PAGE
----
From the time they reached the final of the inaugural World Cup to the time they finished second in the qualifiers to Brazil, the team has always been one of the favourites. And with a record of making it to the finals every year their expectations are high this time.Updated: May 25, 2006 19:17 IST
|FIFA world ranking||8|
|Group C||Holland, Ivory Coast, Serbia & Montenegro, Argentina|
|Previous appearances||13 (Winners 1978, 1986; Runners-up: 1930, 1990)|
|Key player||Juan Roman Riquelme|
Argentina has always been one of the teams to beat in the World Cup ever since its inception in 1930. In that inaugural World Cup, Argentina lost in the final to hosts Uruguay 4-2 in front of 80,000 spectators.
Argentina's rivalry with Brazil is a part of the legend. But it was eight years after Brazil had won their third World Cup in 1970 could Argentina win their first when they were the hosts in 1978 with a fleet-footed striker called Mario Kempes being the star, scored six goals in the tournament.
Eight years later in Mexico, the collective strength of some of toughest defenders in the world wasn't enough to shoot down Diego Maradona, who inspired an average Argentine team to win the World Cup against all odds.
The genius was in full flight; making the right moves with that magical left-foot and the opponents were left tackling his shadow!
Four years later in Italy, Maradona was a shadow of the player he was and in the final Argentina were beaten by West Germany, a team they had crushed in Mexico to lift the Cup.
They were knocked out in the second round by Romania in USA 1994, a tournament in which Maradona was banned for failing a dope test.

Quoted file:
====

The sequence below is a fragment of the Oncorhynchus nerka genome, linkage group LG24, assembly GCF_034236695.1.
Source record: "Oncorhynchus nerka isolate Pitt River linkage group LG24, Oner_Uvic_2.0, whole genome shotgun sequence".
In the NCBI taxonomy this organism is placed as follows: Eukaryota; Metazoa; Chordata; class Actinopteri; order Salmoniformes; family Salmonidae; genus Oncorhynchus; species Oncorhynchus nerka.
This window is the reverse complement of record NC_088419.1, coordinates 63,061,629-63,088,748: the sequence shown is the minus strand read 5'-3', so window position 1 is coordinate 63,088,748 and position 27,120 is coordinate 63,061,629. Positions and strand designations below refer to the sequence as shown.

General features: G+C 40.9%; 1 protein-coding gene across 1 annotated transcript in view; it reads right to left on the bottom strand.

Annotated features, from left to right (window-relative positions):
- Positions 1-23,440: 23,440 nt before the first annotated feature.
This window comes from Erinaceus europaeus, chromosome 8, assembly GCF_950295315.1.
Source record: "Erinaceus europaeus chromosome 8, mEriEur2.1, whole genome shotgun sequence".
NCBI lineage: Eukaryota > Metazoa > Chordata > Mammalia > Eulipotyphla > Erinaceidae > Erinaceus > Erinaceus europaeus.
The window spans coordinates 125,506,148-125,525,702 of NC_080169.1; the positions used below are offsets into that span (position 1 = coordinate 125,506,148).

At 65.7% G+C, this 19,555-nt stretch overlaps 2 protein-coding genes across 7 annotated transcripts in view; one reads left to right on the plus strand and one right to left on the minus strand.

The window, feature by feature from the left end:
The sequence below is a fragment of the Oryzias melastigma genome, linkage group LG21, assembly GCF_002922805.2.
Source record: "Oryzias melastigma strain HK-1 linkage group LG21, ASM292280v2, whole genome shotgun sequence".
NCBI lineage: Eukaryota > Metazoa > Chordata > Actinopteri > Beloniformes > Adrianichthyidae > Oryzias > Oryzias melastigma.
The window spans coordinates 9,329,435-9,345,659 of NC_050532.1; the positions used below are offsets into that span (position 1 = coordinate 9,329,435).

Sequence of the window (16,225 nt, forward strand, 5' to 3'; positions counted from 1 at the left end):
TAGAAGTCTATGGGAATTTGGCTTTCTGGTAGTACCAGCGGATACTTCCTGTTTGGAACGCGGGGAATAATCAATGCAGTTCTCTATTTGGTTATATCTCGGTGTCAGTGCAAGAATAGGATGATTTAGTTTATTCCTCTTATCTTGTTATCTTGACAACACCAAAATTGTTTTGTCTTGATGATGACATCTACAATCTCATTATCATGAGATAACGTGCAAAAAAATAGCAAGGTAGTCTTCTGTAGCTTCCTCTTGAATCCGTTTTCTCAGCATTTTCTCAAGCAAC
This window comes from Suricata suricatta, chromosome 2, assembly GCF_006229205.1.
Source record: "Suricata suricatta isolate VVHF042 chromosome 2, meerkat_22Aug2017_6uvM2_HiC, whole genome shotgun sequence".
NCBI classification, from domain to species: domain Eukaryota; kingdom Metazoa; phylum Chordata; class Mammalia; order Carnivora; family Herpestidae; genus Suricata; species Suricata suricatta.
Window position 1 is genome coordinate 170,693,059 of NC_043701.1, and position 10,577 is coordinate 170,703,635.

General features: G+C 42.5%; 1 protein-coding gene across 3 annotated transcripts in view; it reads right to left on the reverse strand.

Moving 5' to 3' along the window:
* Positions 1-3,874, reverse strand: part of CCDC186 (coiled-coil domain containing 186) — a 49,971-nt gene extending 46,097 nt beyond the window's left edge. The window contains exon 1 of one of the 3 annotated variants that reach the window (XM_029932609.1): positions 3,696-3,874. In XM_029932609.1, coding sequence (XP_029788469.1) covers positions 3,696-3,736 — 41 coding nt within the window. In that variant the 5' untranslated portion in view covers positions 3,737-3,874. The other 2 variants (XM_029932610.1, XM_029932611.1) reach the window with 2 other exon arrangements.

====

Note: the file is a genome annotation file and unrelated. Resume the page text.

Four years later in France, Dennis Bergkamp's wonder goal scripted Holland's win over Argentina in the quarterfinal, regarded as the match of that tournament.
Along with France, they went to Japan and Korea as the hot favourite in 2002 only to be knocked out in the first round!
After finishing second in the qualifying campaign to Brazil on goal difference, they are going to Germany as one of the favourites.
In the Group of Death (Group C), they will vie for a place in the second round with Holland, Ivory Coast and Serbia and Montenegro.
Though not as big a contender as Brazil, but this Argentine team of Juan Roman Riquelme, Pablo Aimar, Carlos Tevez, Hernan Crespo and Lionel Messi is capable of going all the way. And the world knows it.
Elevated to the national team hotseat in 2004 after the sudden departure of Marcelo Bielsa, Coach Jose Pekerman's came to the senior side after guiding Argentina's under-20s to three youth World Cups.
The respected 56-year-old had already turned down an offer to coach the side in 1998 saying he did not have enough experience, but did not hesitate when offered the position six years later.
Juan Roman Riquelme, sublimely gifted playmaker who is the attacking fulcrum of the Argentinian side. Lacks pace, but his superb control and positional awareness make him devilishly hard to mark.
Career has taken off since he was let go by Barcelona and headed to Villarreal, whose run to the semi-finals of the Champions League was largely down to the inspirational Riquelme.
Goalkeepers: Roberto Abbondanzieri, Leo Franco, Oscar Ustari
Forwards: Javier Saviola, Hernán Crespo, Carlos Tévez, Rodrigo Palacio, Lionel Messi, Julio Ricardo Cruz
Defenders: Roberto Ayala, Juan Pablo Sorín, Fabricio Coloccini, Javier Saviola, Hernán Crespo, Carlos Tévez, Rodrigo Palacio, Lionel Messi, Julio Ricardo Cruz
Midfeilders: Esteban Cambiasso, Javier Mascherano, Juan Román Riquelme, Lionel Scaloni, Pablo Aimar, Maxi Rodríguez, Lucho González.
First Published: May 25, 2006 19:17 IST